State Sen. Joseph Addabbo, Jr. speaks during a vigil held in Richmond Hill on Tuesday, July 11, 2023. The community gathered to honor the victims of a shooting spree in south Queens that took the life of 86-year-old Hamod Saeidi and left three other injured on July 8.Photo by Paul Frangipane. 

“Gun violence teaches us one thing: that we are resilient; that by working together — regardless of our background, regardless of our differences, both politically, socially, ethnically — regardless of these differences, we can come together as one as a united voice and beat this crime beat this war on crime [and] win in the end, for our sake and our children’s sake,” Addabbo said.

City Council Speaker Adrienne Adams joined the roster of elected officials and local leaders in promoting more legislative action take place to eliminate gun violence, especially for Richmond Hill. In her remarks Adams said, “we need activation” from leaders in Washington, D.C., to better acknowledge a need for background checks and the elimination of ghost guns.

City Council Speaker Adrienne Adams speaks during a vigil held in Richmond Hill on Tuesday, July 11, 2023. The community gathered to honor the victims of a shooting spree in south Queens that took the life of 86-year-old Hamod Saeidi and left three other injured on July 8.Photo by Paul Frangipane.

“We are missing activation to move in the way of ghosts guns [and] assault weapons, this horrible scourge that inflicts us and infects us, in every corner of our communities in this entire country [and] this entire nation,” Adams said.

Dr. Debbie Almontaser, a member of the board of directors for the Yemeni American Merchants Association, also shared remarks. While holding back tears, she noted how she recently attended a funeral of a Staten Island man of similar standing to Saeidi, who was killed in senseless violence.

“How many more people do we have to lose in New York City to gun violence to say enough is enough?” Almontaser asked the crowed. “I, like many of you, am tired of being tired of attending funerals and vigils and rallies on gun violence. Something has to change and today, my brothers and sisters, we are the change that we seek to find.”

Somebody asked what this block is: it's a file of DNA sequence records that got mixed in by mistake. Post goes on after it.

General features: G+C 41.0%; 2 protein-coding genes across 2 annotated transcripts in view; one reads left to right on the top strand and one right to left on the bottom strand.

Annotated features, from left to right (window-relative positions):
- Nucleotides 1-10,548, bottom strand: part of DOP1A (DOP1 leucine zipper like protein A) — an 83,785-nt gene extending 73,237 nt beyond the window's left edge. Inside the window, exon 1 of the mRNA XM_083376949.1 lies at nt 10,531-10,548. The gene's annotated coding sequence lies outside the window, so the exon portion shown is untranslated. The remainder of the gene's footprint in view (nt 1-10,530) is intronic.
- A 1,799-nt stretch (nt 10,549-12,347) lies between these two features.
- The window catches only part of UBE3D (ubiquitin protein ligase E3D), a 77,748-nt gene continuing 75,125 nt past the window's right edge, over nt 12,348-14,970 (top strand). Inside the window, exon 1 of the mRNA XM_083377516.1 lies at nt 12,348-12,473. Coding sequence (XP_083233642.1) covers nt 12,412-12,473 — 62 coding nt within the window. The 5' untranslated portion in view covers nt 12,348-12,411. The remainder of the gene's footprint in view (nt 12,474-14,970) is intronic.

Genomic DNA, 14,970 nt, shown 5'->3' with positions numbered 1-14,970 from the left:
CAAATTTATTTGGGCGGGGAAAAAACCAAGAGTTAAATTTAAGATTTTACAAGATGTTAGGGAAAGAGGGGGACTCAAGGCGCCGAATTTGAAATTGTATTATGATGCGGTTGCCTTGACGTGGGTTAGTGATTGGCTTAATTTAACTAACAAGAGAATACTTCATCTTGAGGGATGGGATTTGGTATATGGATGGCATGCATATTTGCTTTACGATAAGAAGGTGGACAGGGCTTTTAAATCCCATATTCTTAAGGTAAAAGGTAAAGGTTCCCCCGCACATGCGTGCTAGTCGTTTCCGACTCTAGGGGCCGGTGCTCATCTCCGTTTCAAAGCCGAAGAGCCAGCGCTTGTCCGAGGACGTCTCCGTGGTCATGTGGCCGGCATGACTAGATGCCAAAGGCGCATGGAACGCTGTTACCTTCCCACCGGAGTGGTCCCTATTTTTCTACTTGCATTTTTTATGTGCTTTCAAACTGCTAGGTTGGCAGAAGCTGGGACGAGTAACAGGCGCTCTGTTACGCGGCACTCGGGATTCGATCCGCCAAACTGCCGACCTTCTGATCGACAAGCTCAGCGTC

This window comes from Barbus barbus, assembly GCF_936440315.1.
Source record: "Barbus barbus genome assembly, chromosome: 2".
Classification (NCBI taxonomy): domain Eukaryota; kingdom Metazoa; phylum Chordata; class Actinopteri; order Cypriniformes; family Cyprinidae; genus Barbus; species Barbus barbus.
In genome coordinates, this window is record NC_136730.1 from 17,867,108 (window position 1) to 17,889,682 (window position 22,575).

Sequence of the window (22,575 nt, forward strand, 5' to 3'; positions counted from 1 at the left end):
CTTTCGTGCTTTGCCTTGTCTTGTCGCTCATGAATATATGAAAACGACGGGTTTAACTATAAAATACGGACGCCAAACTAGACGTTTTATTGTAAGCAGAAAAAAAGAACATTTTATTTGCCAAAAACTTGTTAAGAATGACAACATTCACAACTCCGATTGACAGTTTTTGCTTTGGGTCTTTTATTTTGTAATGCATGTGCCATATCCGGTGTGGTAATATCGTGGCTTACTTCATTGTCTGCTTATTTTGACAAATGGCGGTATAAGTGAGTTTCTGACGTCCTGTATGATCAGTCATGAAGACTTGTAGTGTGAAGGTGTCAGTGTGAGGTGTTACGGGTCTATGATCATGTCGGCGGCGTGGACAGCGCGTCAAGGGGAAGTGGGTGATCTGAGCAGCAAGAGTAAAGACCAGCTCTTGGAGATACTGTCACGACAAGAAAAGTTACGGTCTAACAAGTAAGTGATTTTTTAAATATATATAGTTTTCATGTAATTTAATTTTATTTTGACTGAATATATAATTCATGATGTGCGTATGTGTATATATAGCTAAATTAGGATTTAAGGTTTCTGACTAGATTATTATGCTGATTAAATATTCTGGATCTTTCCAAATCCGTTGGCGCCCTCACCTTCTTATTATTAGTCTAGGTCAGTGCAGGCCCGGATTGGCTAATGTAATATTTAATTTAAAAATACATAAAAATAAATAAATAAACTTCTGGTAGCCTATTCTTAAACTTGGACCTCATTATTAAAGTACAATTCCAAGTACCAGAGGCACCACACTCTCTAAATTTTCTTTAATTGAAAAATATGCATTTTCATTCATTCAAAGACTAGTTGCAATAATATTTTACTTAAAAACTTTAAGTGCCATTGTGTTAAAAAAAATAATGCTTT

Public Advocate Jumaane Williams mirrored what speakers said during the evening vigil, but specifically pointed to National Rifle Association’s involvement with what Williams described as an “demonic obsession with guns.”

NYC Public Advocate Jumaane Williams speaks during a vigil held in Richmond Hill on Tuesday, July 11, 2023. The community gathered to honor the victims of a shooting spree in south Queens that took the life of 86-year-old Hamod Saeidi and left three other injured on July 8.Photo by Paul Frangipane.

“The NRA is doing the devil’s work,” Williams said, receiving applause from the crowd.

Main Saeidi, son of Hamod Ali Saeidi, spoke directly about his father’s legacy and how his death is representative of a larger safety issue in the city. He reinforced his father’s life was more than that of a family man, but as a well-respected community member.

Main Saeidi, son of Hamod Ali Saeidi speaks during a vigil held in Richmond Hill on Tuesday, July 11, 2023. The community gathered to honor the victims of a shooting spree in south Queens that took the life of 86-year-old Saeidi and left three other injured on July 8.Photo by Paul Frangipane.

“A good man, a good man’s life, was taken away and I hope it’s a reason for another to live. We need to work together to stop gun violence and support the police to fight. Is the family blaming the police for this? Because he took the bike all the way from Brooklyn and came all the way here? No, we do not. Because we know they’re doing their best. But they need their hands to be untied. They need more powers to do their job and I know they can do the job to stop this from happening again.”

The Saeidi family is demanding justice for other victims of the mass shooting and urges legislators in Albany to pass laws to stop gun violence and allow police to do their jobs. The family held up Hamod’s death certificate before the vigils’ end, telling the public how he was expected to go on vacation before his untimely end.